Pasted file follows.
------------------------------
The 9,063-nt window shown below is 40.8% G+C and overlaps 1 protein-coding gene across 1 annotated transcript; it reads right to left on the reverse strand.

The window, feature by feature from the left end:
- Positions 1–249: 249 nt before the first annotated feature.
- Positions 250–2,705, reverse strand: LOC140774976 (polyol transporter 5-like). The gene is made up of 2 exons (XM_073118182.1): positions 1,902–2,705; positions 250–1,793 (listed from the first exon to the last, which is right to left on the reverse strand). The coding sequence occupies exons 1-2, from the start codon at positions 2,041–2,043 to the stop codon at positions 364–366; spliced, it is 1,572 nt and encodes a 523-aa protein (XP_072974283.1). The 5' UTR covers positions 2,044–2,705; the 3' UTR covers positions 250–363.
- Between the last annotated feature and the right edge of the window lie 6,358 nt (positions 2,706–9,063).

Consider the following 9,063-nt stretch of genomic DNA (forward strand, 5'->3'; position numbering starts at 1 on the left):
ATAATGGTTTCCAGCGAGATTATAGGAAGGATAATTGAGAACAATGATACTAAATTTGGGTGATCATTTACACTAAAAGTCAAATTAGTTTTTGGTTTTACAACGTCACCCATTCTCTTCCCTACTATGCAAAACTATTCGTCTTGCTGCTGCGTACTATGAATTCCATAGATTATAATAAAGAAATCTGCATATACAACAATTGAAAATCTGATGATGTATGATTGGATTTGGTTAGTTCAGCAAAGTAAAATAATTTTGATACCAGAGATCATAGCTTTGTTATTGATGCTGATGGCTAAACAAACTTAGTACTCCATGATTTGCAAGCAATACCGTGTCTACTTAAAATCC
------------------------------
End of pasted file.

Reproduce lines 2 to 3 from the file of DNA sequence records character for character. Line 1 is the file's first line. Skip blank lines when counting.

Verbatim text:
The window, feature by feature from the left end:
- Positions 1–249: 249 nt before the first annotated feature.